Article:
17. Having now detailed the measures taken by me to allay the ferment at present prevailing among the Chundals in there tracts, I shall endeavor to answer succinctly the several points at the head of this report:-
1st - The strike among the Chundals has extended to all that tract of swamp country situated in the police stations of Muxoodpore and Gopalgunge.
2nd - It has no political significance at present, but is an effort made by them to raise themselves in the social scale among the Hindus.
3RD - It started last year at Amgram in Backergunge on account of Hindus of all castes refusing the invitation to a feast given by Choron Tapah, a rich and influential Chundal.
4th - By the heads of all the Chundals villages in the swamp country south of Furreedpore and north-west of Backergunge.
5th - (?) Answered under Head 3
6th-Equality in the treatment in jails between Chundals criminals and criminals of other castes.
7th-To hold no communication with men of other castes.
8th and 9th - Contemptuous treatment of Chundals by other castes, especially by Kayasts, and their being forced by government to remove filth, &C, in jails, while criminals of other castes are exempted.
10th-The contemptuous treatment of Chundals by other castes being a social question cannot be remedied but by themselves, but their being forced to remove the filth, &C, of jails might be effected by a respectful representation to government.
11th- The strike will to some extent effect the rice sowings in the swamp country considering that they have before this tilled lands belonging to other castes, dividing the produce between them and they have now determined to relinquish them, the people of other castes not being sufficient to supply their places.
12th - The Chundals are at feud with Mahommedans and all castes of Hindus, especially the Kayasts.
No. 272 dated Ferreedpore, the 19th March 1873
From - W. S. Wells, Esq. Magistrate of Ferreedpore
To - the Commissioner of the Dacca Division
I have the honor to submit for your information copy of a vernacular report, dated 25th ultimo, received by we in camp in the north of the district at Haranbaria and of the orders I passed on it, dated 7th instant, together with copy of a repot the District superintendent, dated Camp Bhanga, the 18th instant.
2. There is no officer here with full powers besides myself, except Mr. Fraser, whom I will depute at once to take up all cases that may arise from the state of things reported. It is necessary that a European officer should go, as naturally the opposite factions being natives of all persuasions, there will be more confidence felt by all parties in the disposal of any question that may arise if the matter comes before one officer in no way allied by feelings, interests and religion to any of the concerned. Mr. Fraser, however, should be vasted with powers under section 223 of the Criminal Procedure Code, in order to deal summarily with minor matters which may come before him, as it is probable that he will have a good deal of criminal work if the Chundals persist in their present resolutions.
3. I beg you will take early measures to depute some covenanted or European officer of experience, possessing full powers, to take charge of the several officers at head-quarters during my absence, as it may become imperative that I too should move about my district.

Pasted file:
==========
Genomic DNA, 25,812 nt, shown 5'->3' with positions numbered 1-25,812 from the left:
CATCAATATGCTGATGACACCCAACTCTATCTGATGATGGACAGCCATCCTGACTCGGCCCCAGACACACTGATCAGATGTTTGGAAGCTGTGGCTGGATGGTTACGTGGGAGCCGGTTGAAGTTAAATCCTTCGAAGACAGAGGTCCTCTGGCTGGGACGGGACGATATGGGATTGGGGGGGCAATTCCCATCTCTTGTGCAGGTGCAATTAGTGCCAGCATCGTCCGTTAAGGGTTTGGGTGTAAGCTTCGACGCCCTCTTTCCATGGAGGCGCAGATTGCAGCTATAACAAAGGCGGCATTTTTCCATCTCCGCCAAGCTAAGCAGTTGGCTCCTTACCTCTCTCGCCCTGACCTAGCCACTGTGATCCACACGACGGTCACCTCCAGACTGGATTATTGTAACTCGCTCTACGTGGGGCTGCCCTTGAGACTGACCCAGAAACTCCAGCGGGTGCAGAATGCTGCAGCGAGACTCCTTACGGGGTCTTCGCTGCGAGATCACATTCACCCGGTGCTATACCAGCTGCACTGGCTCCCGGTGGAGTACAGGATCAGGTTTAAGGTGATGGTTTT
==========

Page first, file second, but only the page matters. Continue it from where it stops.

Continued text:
4. I have issued in demi-official letters instructions to the District Superintendent to send his best police officer to see that the peace is not broken or any criminal intimidation used; at the same time to be most careful to avoid unnecessary interference, and to act entirely without a shadow of bias, leaving matters to settle themselves if possible.
5. Mr Owen has ordered the Inspector of that division, Mahomed Nazir, on this duty. My Court Inspector, Baboo Anundo Chunder Dass, is a much older, more experienced and steady officer, in whom I have considerable confidence; I have therefore deputed him to watch the progress of this Chundal movement in the place of Mahomed Nazir.
6. I need not observe that it is a decided hardship to force Chundals in jail to do duty as mehters and sweepers for which their position in society and caste in no way renders them liable and I have referred to this matters in my last reports on census. The Chundals, as I have before stated in several reports, are an industrious and honest class and are very seldom in the criminal courts; perhaps because they know too well the consequence of going to jail, and they are doubtless an appressed and ill-used people.
7. Mr. Willon, the Assistant Magistrate, has been depulid to Koosh tea, and no officer sent in his place, I beg therefore you will let me have a covenanted officer as above requested as soon as convenient. I think, too, that I should be permitted, without further reference, to increase the strength of the police force at the thannahs and outposts in the affected tracts, as I may deem necessary. The force allowed for this district has been so seriously reduced as to be barely able to cope with the ordinary word. I need hardly say that I shall be careful in taking advantage of such authority, but it may happen that men will be wanted at the large hauts and market places. I should send the new recruits to the north and use my best men in the south of the district.